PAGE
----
SOPA Images/LightRocket via Getty Images
“We are aware of such reports,” a Microsoft spokesperson told me, “and are taking appropriate action as needed to help protect services and customers.” Those reports are serious—the take-over of Microsoft subdomains to convince users they are on Microsoft websites and can safely share their passwords. An attacker sitting behind those subdomains stealing passwords to hijack accounts. Now we have a proof of concept video that shows how simple this is in practice.
New research from Numan Ozdemir and Ozan Agdepe of Vullnerability.com, shared here for the first time, shows the risk this now presents to users worldwide. There are no reports these exploits have been exploited in the wild yet. But the vulnerability is out there and is now in the public domain. It is only a matter of time before bad actors seek to exploit the issue and put users at risk.
“Enterprise sprawl and a lack of internal domain controls has created a nightmare,” cyber expert Ian Thornton-Trump tells me. “I suspect in the wake of this, Microsoft will need to implement significant changes in how domains are managed.”
Exposing the risks of hijacking Microsoft subdomains is not new—it’s a problem that dates back years. But two things are new. First, the sheer scale of the exposure. There are many hundreds of such domains open to hijack—I have seen a list of 670 that researchers say are now at risk. “You can’t protect it if you don’t know about it,” Thornton-Trump warns. And, second, bad actors are starting to notice. As ZDNet reported last month, “one spam group has figured out they could hijack Microsoft’s subdomains and boost their spammy content by hosting it on a reputable domain.”
As risks go, “spammy content” is relatively benign. The real risk here is the combination of seemingly legitimate Microsoft domains and phishing campaigns designed to steal credentials and user data. You get a message purporting to be from Microsoft. The link takes you to a legitimate domain and an encrypted website. You are asked for your username and password. You will almost certainly fall victim.
Checking for spoofed domain names is one of the key flags you look for to check that you’re not being spoofed. Not only does a legitimate domain fail to trigger that flag, it goes further, reassuring a user who is then less likely to look for other flags.
Security researcher Numan Ozdemir shared his findings with me, which I validated with independent researchers. He says all findings were shared with Microsoft. According to Ozdemir, he and fellow researcher Ozan Agdepe have an automated tool to identify exposed Microsoft subdomains. Once those are identified, the researchers claim they can hijack them, stealing cookies and credentials and bypassing open redirection protection: “login.live.com redirects to all office.com… and all Microsoft subdomains seem to be whitelisted.”
“Subdomain takeover attacks generally doesn’t require any technical expertise,” Ozdemir told me. “The attacker reviews DNS records and HTTP responses, then claims that subdomain with a hosting provider. Users will not know if a subdomain is hijacked by attackers or managed by a system admin. It means you may be surfing an attacker’s network while you think you are on an official website.”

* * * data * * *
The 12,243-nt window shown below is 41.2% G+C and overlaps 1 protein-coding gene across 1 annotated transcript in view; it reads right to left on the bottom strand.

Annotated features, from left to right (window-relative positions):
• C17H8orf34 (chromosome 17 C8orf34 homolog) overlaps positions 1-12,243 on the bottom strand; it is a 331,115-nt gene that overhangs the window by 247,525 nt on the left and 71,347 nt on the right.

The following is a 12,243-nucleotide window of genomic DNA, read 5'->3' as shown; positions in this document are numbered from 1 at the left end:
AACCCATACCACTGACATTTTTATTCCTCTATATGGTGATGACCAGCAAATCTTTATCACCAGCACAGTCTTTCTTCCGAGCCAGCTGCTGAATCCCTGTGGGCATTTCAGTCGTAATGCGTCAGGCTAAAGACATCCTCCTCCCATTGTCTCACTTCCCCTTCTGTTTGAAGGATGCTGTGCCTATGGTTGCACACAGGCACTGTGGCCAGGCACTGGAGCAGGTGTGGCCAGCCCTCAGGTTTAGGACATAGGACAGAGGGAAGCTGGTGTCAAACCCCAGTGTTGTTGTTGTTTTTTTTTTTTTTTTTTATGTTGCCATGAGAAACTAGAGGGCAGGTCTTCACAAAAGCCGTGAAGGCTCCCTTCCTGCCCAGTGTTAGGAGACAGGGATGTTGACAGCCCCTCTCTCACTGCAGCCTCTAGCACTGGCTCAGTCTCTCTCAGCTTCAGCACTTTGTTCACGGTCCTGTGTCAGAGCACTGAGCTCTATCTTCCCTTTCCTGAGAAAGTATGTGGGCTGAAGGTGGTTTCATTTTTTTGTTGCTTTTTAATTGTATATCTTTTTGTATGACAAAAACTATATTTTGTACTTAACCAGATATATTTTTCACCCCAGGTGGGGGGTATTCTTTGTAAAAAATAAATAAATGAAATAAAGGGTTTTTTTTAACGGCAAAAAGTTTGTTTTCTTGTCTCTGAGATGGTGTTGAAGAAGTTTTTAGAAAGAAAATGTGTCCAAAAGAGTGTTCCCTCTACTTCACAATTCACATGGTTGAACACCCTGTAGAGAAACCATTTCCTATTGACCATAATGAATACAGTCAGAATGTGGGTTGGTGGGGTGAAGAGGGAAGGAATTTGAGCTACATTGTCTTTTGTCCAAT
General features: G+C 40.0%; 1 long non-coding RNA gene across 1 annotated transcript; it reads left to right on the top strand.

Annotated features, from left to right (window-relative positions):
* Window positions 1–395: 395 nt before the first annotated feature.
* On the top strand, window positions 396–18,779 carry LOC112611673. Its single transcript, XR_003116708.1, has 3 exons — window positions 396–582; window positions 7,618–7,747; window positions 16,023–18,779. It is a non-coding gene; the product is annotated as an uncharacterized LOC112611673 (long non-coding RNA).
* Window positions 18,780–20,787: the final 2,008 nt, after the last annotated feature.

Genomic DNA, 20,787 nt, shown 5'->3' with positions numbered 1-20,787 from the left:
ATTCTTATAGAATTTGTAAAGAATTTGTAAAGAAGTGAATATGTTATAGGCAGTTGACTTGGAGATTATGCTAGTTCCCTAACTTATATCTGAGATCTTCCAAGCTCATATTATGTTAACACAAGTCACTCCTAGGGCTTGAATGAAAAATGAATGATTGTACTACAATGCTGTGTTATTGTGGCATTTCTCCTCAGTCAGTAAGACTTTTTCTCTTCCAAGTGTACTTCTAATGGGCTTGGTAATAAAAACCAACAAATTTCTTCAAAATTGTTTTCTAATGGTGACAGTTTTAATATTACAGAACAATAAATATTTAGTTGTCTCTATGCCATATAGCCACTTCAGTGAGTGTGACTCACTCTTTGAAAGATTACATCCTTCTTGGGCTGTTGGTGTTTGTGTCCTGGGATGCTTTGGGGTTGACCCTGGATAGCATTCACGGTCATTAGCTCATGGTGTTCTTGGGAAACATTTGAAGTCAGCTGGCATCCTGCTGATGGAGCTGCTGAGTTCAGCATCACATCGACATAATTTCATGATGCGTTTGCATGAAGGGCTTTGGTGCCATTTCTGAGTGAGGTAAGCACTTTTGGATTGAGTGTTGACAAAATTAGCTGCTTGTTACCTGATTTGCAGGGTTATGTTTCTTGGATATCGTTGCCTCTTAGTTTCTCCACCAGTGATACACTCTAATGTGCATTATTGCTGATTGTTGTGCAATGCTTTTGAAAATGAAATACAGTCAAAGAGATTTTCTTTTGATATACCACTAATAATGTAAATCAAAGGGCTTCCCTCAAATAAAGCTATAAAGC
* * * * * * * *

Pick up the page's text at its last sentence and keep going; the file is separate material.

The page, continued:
Ozdemir warns that the vulnerability can be exploited in multiple ways, tailoring relevant subdomains for the purpose: Tricking users into installing browser extensions and updates; spear-phishing to ask users to upload information onto a seemingly legitimate project work-share; pushing out malware to target devices. For obvious reasons, that list of 670 vulnerable domains is not being published here.
But what about systems to protect users from such attacks? Hijacked domains, security expert Sean Wright tells me, “will also likely impact on spam detection which rely on things such as domains.” We are talking about subdomains sitting underneath office.com and live.com, windows.com and skype.com, microsoft.com and xbox.com. And some of the subdomains themselves hint at identity assurance and security. This isn’t rocket science.
“Subdomain takeovers are bad news—how do users distinguish good from bad?” Wright warns. “They greatly increase the ability to perform phishing.” As this video from Ozdemir and Agdepe shows, an exploit can be crafted to steal credentials and cookies using a hijacked Microsoft subdomain and an encrypted website:
For security researcher Mike Thompson, “the open redirect is the worst of the two [vulnerabilities]. This needs a response from Microsoft on how they’re securing, or not securing their subdomains. Open redirect is pretty much a schoolboy error.”
Microsoft’s advice is for users to look for crafted links in emails and messages as an initial red flag that it is an attack. “Specifically crafted links?” Thompson says, “like pretty much every phishing attack. It’s so easy to dupe a user. Many attackers try clever things like changing unicode characters in domain names and so on. No need to do that here, when you’re using a perfectly legit domain.”
“Subdomain takeovers are not a good look for an organization,” Wright says, “especially larger organizations that should know better.” Looking at the video of this exploit, he adds “this POC helps put that into perspective. An ability to steal credentials and session related cookies should certainly be a cause for concern. I hope Microsoft pays more attention to this issue with these POCs.”
Any further comments from Microsoft will be added here.